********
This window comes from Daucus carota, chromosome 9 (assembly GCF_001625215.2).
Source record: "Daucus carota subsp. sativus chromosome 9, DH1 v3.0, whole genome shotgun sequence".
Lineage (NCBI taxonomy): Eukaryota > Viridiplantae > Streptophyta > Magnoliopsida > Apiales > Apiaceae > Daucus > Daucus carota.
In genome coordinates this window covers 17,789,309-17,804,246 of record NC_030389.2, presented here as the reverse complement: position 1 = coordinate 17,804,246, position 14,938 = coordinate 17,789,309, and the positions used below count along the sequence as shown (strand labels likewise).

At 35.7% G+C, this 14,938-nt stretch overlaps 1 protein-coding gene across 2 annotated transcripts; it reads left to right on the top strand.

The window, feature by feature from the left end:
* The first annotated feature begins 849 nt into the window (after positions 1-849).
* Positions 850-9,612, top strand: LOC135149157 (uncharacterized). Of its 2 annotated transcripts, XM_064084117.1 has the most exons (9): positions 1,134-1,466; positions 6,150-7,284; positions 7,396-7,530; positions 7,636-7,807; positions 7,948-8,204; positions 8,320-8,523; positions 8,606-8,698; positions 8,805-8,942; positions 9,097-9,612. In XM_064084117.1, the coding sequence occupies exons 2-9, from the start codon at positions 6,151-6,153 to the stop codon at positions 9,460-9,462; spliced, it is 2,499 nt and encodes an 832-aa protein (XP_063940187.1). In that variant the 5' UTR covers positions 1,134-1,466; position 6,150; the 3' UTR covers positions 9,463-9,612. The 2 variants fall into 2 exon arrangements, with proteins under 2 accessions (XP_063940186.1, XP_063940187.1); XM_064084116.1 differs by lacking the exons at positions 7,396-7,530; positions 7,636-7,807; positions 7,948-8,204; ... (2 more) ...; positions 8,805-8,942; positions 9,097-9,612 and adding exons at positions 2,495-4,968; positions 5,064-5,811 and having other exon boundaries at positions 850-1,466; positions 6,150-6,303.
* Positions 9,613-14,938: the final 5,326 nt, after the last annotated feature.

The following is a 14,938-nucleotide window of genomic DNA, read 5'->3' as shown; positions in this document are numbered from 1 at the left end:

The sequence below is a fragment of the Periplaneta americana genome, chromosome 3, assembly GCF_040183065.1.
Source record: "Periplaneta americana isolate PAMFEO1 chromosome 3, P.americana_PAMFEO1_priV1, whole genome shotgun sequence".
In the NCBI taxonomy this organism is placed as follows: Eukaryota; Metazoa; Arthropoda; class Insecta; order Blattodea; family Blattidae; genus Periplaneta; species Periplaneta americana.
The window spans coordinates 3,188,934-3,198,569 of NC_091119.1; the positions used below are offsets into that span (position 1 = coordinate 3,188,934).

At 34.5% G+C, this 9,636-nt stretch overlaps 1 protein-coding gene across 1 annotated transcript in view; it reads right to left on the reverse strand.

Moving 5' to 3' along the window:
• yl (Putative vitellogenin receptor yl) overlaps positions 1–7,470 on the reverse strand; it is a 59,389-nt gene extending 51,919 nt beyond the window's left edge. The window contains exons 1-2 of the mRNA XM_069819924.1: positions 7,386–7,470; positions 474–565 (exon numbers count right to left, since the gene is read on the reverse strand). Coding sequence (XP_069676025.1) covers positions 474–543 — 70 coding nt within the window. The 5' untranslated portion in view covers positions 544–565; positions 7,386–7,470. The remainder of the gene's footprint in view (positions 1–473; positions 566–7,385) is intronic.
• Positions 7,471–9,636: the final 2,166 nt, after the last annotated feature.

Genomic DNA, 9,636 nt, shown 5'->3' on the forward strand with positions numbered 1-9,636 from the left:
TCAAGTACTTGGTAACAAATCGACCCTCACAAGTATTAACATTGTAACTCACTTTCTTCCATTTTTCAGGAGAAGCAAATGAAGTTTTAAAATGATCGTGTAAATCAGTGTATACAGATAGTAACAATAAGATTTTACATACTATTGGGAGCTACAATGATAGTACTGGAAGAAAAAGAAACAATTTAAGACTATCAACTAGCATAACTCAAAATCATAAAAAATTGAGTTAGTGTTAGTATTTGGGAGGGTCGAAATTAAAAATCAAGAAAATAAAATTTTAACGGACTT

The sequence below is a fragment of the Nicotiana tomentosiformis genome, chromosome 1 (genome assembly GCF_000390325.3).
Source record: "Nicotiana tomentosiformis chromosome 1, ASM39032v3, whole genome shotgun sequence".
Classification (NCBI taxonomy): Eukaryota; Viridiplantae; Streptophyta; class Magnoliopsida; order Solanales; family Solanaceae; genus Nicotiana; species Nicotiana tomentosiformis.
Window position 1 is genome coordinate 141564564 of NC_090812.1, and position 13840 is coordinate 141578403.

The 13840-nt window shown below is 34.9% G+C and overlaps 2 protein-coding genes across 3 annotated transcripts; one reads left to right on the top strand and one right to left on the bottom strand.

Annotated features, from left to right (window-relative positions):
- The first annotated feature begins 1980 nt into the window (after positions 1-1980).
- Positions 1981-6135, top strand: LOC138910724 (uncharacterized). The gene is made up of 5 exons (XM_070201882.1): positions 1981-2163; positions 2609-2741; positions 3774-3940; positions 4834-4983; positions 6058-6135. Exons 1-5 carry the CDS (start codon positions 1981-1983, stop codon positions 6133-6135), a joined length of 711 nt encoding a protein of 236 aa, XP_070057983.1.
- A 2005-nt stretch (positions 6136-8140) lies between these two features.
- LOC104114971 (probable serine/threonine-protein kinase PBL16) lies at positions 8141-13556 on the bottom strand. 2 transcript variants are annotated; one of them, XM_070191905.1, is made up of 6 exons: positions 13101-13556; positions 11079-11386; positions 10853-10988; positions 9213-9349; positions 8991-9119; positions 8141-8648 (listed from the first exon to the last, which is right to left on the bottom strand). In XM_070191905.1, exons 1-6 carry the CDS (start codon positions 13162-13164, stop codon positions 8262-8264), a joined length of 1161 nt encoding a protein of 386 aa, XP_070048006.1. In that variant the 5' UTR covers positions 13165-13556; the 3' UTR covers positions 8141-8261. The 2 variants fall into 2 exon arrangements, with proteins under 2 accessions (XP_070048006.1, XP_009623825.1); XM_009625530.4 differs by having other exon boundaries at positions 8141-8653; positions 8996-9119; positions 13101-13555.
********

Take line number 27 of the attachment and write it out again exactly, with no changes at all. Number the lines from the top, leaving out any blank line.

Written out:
- The first annotated feature begins 1980 nt into the window (after positions 1-1980).